Create a new Main object depending on provided context.

multi method new ( :context! )


Returns the Gnome::Glib::MainContext of loop.

method get-context ( --> Gnome::Glib::MainContext )


Checks to see if the main loop is currently being run via run().

Returns: True if the mainloop is currently being run.

method is-running ( --> Bool )


Stops a Gnome::Glib::MainLoop from running. Any calls to run() for the loop will return.

Note that sources that have already been dispatched when quit() is called will still be executed.

method quit ( )


Runs a main loop until quit() is called on the loop. If this is called for the thread of the loop’s Gnome::Glib::MainContext, it will process events from the loop, otherwise it will simply wait.

method run ( )


Sets a function to be called at regular intervals, with the default priority, G_PRIORITY_DEFAULT. The function is called repeatedly until it returns G_SOURCE_REMOVE, at which point the timeout is automatically destroyed and the function will not be called again. The first call to the function will be at the end of the first $interval.

Note that timeout functions may be delayed, due to the processing of other event sources. Thus they should not be relied on for precise timing. After each call to the timeout function, the time of the next timeout is recalculated based on the current time and the given interval (it does not try to ‘catch up’ time lost in delays).

This internally creates a main loop source using g-timeout-source-new() and attaches it to the global Gnome::Glib::MainContext using Gnome::Glib::Source.attach(), so the callback will be invoked in whichever thread is running that main context. You can do these steps manually if you need greater control or to use a custom main context.

The interval given is in terms of monotonic time, not wall clock time. See g-get-monotonic-time().

Returns: the ID (greater than 0) of the event source.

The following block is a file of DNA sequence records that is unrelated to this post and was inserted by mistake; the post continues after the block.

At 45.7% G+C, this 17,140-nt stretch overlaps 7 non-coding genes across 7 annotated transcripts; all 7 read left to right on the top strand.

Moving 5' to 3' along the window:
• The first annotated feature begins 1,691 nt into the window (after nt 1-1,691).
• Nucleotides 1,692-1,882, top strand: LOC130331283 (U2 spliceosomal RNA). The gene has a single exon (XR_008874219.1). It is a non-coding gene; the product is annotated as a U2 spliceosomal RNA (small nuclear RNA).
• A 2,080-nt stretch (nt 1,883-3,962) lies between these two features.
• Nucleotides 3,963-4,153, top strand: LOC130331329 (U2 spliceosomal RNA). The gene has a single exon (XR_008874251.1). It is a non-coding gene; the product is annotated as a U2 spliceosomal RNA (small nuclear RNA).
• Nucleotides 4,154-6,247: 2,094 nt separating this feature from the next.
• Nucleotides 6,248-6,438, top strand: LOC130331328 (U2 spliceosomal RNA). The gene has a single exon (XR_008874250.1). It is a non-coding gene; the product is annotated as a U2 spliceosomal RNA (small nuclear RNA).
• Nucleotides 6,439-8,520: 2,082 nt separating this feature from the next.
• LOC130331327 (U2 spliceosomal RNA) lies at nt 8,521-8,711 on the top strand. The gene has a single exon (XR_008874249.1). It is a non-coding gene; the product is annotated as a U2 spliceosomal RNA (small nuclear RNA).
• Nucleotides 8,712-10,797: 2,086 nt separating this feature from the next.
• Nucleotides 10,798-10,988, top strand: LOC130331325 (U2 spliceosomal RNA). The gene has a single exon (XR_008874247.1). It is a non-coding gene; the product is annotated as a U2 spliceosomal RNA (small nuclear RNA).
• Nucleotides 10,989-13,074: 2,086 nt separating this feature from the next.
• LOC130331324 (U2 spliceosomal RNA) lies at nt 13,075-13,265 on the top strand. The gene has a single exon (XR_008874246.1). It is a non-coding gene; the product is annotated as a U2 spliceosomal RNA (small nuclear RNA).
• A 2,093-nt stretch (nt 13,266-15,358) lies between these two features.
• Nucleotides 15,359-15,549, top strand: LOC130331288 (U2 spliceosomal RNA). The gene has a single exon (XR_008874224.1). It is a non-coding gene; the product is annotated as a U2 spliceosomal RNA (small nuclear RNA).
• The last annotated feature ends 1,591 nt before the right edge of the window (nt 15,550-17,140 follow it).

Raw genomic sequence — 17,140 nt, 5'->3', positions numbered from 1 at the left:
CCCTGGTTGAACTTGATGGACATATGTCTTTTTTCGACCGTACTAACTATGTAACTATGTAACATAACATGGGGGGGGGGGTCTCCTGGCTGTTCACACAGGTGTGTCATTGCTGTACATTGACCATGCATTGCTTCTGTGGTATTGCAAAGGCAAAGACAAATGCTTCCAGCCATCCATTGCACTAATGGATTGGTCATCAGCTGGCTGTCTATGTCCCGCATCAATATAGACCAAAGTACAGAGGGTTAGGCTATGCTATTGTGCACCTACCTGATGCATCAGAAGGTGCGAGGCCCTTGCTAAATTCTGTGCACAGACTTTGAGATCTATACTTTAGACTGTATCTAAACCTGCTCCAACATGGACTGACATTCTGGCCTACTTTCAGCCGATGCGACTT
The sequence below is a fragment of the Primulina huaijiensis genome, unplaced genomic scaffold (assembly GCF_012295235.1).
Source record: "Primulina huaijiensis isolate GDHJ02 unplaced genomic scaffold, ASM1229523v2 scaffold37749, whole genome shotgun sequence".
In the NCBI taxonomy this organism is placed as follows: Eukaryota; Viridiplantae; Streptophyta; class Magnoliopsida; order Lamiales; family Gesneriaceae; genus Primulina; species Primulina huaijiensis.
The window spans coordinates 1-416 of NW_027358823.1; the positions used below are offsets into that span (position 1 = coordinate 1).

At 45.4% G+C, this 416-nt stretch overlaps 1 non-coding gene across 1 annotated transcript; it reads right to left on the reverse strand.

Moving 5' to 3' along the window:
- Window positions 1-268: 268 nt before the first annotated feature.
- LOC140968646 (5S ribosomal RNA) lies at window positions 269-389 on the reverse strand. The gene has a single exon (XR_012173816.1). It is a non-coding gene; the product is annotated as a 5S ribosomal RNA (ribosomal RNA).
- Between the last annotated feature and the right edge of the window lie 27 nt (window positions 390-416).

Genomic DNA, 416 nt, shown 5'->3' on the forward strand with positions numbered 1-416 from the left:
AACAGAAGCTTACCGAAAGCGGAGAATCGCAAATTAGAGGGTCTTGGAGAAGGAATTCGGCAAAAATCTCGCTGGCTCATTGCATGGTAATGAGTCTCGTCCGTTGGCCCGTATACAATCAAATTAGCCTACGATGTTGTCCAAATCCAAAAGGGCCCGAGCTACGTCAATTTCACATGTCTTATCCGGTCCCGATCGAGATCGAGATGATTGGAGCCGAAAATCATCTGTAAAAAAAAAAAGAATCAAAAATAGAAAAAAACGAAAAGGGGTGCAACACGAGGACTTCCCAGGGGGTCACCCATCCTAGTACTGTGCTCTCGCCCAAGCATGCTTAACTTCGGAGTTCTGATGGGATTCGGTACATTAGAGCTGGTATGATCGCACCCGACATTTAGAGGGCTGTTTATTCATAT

method timeout-add (
  UInt $interval,
  Any:D $handler-object, Str:D $handler-name,
  --> UInt
  • UInt $interval; the time between calls to the function, in milliseconds (1/1000ths of a second).

  • $handler-object; the user object where the handler method is defined.

  • $handler-name; the name of the method

  • %handler-data; collection of named arguments in the call to timeout-add.

The handler signature is simple, just accept any named argument provided in the call to timeout-add() and return an integer which can be one of G_SOURCE_CONTINUE or G_SOURCE_REMOVE to continue the events or to stop it respectively.

A simple example taken from the tests;

class Timeout {
  method tom-poes-do-something ( Str :$task, :$loop --> Int ) {
    state Int $count = 2;
    say "Tom Poes, please $task $count times";
    if $count++ >= 5 {

    else {

my Gnome::Glib::MainLoop $loop .= new;

my Timeout $to .= new;
$loop.timeout-add( 1000, $to, 'tom-poes-do-something', :task<jump>, :$loop);

The method tom-poes-do-something() is called every 1000 ms and stops when the $count reaches 5. The user data is provided in $task and $loop. $loop is used to stop the event loop after which G_SOURCE_REMOVE is returned to flag that the timeout structure must be destroyed and that no more calls to the handler are expected.